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Diesel collects all the socks

She opens all the doors for herself,

She opens up all the kennels for everyone so they can all play with her. But if she's mad at one of them, she'll leave them in there. This weekend she decided come back to the kennels with me and got into a little fence ruckus with Jade, then promptly went and let Grace out to play.

Hardy can open his own crate, plastic or wire.

Oxana can open the doors in the house, so if you put her in the bathroom to you can let another dog out, you have to lock it.

Do those jobs count?
 

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OH MY GOSH Angela you are a patient woman!
And I thought I had problems because my Lab counter surfs!
 

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Angela's dogs are from the lines that worked on Hogan's Heroes so they learned about about escaping for the greater good.
 

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Jobs that my dogs have had:

Pulling a wagon either with a person in it, or helping with yard work. (I load up the wagon with leaves, grass clippings, branches ect... and the dog hauls the wagon to the "dumping spot".

Picking up dropped laundry.

Finding/fetching the remote.

Delivering tools and/or notes/mail or packaged food (like chips, candy bars, ect...)to someone else in the house.

Carrying in the mail from the mail box. (Mail box is about 1/10th or more of a mile from the house. So we walk out there then the dog carries it to the house.)

Finding the cat. (The cat was NOT allowed to be loose in the house when I was asleep or gone, and would HIDE when she knew I was going somewhere, so the dogs job was to "find the cat". MUCH faster than having to do it myself!)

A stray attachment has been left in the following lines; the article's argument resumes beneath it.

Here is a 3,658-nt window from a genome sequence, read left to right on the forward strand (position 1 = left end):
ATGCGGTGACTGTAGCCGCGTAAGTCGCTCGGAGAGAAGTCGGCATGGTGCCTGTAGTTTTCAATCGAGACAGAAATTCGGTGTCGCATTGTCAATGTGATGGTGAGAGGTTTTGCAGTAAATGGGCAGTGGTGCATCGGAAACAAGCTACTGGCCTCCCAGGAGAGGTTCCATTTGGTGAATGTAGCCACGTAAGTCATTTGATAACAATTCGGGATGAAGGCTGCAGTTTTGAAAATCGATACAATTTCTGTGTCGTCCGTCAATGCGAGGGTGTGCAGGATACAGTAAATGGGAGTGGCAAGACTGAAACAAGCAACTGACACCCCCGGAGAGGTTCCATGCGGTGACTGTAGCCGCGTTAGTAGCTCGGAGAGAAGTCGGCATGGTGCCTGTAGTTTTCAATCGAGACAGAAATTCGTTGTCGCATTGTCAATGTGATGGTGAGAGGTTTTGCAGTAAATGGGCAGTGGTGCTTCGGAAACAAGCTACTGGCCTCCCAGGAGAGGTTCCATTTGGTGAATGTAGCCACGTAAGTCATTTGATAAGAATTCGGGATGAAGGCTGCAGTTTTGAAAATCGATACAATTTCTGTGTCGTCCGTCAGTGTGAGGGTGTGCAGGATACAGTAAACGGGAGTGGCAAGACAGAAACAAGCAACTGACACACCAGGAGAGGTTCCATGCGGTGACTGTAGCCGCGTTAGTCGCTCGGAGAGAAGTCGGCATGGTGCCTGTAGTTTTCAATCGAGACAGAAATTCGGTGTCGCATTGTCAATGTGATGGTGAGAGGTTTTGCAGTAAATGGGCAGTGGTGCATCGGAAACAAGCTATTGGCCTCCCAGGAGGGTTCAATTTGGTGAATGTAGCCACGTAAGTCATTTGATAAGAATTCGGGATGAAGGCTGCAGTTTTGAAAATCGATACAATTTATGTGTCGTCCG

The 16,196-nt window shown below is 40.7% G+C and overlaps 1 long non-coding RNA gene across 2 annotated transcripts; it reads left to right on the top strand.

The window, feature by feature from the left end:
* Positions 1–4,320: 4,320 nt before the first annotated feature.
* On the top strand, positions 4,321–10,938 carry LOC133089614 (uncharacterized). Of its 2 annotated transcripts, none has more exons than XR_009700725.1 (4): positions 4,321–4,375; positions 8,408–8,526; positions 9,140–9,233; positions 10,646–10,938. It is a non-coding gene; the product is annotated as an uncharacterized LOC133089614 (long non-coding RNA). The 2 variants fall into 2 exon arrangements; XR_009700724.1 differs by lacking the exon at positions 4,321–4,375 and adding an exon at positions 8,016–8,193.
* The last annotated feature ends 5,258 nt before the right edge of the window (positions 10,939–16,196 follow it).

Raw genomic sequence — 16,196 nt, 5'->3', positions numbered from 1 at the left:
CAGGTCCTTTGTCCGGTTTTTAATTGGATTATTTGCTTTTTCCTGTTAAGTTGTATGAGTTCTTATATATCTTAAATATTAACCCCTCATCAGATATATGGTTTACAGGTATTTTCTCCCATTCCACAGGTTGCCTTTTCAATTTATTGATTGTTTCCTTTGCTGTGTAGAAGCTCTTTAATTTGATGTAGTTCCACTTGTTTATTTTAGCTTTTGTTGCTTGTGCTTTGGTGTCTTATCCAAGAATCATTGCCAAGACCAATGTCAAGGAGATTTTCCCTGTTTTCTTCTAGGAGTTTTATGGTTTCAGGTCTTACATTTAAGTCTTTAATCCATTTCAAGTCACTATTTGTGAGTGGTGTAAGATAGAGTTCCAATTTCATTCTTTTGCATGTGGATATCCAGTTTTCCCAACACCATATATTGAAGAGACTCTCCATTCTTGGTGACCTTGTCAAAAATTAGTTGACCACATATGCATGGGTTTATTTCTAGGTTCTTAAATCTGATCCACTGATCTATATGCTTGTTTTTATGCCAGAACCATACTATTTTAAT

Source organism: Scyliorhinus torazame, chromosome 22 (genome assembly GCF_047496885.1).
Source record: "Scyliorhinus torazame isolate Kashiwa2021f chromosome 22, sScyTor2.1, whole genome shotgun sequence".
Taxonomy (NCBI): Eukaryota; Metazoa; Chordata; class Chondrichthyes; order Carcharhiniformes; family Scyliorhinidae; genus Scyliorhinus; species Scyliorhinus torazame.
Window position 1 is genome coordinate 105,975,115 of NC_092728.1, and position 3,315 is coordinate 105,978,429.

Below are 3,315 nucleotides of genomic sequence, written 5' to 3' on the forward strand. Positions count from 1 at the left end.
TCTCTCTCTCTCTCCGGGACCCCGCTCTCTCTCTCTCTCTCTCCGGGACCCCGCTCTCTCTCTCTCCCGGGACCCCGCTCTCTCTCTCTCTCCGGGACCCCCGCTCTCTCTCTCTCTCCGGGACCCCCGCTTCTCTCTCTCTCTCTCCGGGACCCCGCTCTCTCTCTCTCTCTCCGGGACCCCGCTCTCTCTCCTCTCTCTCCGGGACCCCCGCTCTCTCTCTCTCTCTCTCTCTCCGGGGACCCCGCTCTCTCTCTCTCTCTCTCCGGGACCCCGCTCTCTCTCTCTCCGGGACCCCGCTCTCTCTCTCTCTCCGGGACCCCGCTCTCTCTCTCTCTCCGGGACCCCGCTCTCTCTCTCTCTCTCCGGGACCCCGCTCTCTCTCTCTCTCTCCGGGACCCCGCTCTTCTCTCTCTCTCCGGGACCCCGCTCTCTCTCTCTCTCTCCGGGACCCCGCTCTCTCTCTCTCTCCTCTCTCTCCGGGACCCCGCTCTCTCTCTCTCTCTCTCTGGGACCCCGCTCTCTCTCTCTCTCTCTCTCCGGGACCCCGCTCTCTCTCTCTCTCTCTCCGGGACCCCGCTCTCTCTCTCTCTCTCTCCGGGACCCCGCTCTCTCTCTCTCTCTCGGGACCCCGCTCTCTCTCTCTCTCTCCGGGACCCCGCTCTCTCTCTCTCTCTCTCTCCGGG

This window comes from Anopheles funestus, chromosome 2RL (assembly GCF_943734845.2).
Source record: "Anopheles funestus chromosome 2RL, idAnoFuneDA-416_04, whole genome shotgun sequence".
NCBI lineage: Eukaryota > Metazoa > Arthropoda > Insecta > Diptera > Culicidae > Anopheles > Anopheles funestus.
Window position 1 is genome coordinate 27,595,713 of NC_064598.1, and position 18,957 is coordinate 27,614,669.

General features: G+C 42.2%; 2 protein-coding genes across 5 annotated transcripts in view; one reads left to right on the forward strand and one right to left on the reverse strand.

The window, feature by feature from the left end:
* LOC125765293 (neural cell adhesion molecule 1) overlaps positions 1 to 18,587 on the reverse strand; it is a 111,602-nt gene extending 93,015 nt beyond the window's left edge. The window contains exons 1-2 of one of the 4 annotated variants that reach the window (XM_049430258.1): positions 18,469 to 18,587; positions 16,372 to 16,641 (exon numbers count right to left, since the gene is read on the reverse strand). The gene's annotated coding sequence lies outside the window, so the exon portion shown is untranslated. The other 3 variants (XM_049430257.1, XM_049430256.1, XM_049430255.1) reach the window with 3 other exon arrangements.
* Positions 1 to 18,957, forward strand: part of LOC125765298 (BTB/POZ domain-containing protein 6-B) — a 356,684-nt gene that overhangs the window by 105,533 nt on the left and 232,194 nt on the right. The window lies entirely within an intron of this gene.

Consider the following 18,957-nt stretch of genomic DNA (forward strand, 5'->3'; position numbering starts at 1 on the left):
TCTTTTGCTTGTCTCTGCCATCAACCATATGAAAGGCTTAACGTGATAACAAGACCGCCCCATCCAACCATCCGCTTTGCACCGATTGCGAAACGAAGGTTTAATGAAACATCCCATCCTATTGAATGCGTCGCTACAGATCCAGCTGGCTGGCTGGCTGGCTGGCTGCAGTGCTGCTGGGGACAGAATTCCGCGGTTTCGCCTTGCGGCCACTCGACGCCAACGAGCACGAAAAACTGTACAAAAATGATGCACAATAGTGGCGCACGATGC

Bring the kitchen trash can in from outside after I dumped it into the big outside can. The dog made this one up on her own. One day she just took the can away from me and took it to the house. So from then on I just let her do it everytime.

One of Wranglers jobs is to "check for snakes". I HATE it when I go in a stall to clean or put feed in it before I put the horses in the stall and there is a 3 foot snake in the stall! SO I stand at the door and say "Check for snakes". He checks the whole stall and if he finds one he barks at it. If there is no snake, he comes to me and looks at me with his "there aren't any" look. (These are non-poisoness snakes but I STILL don't want to step on one that is under the straw!)

When we were raising game birds here I had a REAL problem with the human males not latching the gates.
There were CONSTANTLY loose birds. (Mostly Ring neck Pheasants and Bobwhite Quail.) Wranglers job was to catch the birds and bring them to me. If they were young pheasants or quail, he would deliver then to hand, if they were adult pheasants he would pin them to the groud until I could get to them and pick them up. (He only weighed 35 lbs, a live adult pheasant was too hard to carry.) He NEVER injured a bird let alone kill one even though he is NOT a "bird dog" breed.

Keep the cattle from trying to kill me when I feed. (We have had some that are VERY nasty and would bash the fence with their heads. Getting bitten on the nose a time or 2 stopped that [email protected] and after than as long as the dogs were standing there the cows behaved!)